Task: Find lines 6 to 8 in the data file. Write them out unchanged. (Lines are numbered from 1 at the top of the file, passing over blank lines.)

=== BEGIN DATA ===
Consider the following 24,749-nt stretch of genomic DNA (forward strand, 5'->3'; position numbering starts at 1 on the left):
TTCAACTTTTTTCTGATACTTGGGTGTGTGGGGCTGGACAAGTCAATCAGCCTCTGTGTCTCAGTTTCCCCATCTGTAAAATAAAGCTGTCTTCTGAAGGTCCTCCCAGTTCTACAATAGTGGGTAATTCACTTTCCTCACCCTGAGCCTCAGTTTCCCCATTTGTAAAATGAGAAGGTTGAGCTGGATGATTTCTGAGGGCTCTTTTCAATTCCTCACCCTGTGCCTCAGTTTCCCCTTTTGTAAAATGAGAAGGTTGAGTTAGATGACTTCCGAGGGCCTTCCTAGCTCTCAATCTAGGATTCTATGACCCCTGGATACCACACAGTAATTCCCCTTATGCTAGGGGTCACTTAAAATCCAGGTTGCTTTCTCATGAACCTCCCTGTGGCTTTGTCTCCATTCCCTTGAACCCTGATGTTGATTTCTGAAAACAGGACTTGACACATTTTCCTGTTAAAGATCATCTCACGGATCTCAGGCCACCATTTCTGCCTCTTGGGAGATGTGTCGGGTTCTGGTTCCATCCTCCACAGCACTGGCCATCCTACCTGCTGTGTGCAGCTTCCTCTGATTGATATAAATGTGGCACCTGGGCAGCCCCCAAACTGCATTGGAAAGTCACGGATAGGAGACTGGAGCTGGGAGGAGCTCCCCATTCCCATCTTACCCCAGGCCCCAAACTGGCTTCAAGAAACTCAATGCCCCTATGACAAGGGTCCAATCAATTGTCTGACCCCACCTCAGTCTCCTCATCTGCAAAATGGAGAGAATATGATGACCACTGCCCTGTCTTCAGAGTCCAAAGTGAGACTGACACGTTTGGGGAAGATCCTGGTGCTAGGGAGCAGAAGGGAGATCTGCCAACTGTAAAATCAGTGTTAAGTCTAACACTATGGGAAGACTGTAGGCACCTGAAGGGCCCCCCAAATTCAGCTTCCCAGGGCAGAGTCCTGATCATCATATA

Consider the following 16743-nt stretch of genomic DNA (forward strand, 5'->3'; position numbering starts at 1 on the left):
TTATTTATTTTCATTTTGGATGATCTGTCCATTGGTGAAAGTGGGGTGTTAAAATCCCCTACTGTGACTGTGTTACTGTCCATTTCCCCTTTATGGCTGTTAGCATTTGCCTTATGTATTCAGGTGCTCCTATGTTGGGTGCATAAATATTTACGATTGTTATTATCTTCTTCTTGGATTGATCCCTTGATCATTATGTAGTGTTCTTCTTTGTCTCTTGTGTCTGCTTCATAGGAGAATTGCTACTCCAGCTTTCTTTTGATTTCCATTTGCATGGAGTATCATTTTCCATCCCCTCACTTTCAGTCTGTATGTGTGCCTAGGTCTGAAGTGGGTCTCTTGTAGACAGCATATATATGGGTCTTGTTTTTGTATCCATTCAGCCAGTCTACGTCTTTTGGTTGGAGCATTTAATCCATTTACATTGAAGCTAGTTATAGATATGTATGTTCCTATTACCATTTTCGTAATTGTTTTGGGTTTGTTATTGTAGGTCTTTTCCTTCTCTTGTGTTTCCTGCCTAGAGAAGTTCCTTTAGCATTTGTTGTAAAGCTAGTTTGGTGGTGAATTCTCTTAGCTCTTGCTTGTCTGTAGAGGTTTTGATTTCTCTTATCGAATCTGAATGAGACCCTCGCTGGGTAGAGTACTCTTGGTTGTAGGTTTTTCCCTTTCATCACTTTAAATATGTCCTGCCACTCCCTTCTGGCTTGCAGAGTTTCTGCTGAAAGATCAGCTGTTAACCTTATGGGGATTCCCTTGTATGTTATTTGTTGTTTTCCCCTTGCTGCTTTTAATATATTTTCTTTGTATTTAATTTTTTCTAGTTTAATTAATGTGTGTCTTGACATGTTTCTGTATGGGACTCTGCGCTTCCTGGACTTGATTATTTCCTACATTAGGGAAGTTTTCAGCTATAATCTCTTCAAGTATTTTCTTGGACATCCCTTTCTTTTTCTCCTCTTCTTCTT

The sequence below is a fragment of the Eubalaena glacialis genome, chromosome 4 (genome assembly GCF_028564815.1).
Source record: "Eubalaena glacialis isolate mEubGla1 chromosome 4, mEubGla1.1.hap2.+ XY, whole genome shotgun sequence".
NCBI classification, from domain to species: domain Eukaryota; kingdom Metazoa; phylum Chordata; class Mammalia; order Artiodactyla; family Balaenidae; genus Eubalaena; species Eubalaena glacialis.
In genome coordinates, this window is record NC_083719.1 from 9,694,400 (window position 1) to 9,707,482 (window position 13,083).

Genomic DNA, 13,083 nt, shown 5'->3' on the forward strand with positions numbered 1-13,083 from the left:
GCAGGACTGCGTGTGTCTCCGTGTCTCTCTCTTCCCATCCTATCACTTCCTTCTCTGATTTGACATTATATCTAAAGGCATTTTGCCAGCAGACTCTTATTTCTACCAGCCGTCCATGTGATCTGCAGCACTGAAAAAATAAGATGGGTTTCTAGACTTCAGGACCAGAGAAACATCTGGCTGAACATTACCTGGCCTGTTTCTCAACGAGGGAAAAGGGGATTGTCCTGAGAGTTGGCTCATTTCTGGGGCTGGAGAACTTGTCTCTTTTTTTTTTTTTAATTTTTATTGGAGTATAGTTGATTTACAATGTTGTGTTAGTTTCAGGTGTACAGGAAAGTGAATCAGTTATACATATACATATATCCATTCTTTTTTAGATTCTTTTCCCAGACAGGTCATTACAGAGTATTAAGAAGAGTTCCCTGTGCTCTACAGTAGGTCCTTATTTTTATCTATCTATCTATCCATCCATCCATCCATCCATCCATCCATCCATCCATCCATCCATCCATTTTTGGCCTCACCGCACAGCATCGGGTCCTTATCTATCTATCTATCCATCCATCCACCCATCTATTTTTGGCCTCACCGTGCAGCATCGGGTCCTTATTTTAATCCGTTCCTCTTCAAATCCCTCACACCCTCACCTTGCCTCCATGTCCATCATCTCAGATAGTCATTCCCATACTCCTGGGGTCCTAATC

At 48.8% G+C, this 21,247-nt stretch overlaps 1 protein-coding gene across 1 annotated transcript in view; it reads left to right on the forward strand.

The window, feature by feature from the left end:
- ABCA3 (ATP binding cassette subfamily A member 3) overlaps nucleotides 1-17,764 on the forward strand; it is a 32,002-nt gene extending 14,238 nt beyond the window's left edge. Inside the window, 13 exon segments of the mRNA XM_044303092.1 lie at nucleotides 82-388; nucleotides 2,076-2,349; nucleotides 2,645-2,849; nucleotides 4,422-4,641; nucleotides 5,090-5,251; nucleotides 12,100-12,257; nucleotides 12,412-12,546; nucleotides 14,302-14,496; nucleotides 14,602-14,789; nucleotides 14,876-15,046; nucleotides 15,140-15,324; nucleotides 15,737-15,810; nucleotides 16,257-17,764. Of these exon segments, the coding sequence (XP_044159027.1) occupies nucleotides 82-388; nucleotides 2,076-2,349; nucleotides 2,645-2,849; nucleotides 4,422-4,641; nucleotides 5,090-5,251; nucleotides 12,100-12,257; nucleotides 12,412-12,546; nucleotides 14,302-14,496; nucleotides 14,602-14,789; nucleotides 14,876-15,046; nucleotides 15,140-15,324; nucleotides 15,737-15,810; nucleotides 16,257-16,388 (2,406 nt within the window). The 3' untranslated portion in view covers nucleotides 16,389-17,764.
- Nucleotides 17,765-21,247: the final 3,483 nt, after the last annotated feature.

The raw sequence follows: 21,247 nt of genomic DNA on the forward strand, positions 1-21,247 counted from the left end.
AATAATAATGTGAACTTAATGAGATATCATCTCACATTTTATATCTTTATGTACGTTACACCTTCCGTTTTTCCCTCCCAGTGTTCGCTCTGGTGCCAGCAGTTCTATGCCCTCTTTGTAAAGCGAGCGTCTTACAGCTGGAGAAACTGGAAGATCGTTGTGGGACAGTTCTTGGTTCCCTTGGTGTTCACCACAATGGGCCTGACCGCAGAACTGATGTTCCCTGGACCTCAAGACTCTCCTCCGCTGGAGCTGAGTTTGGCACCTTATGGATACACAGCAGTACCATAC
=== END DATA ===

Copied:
Source record: "Eubalaena glacialis isolate mEubGla1 chromosome 4, mEubGla1.1.hap2.+ XY, whole genome shotgun sequence".
NCBI classification, from domain to species: domain Eukaryota; kingdom Metazoa; phylum Chordata; class Mammalia; order Artiodactyla; family Balaenidae; genus Eubalaena; species Eubalaena glacialis.
In genome coordinates, this window is record NC_083719.1 from 9,694,400 (window position 1) to 9,707,482 (window position 13,083).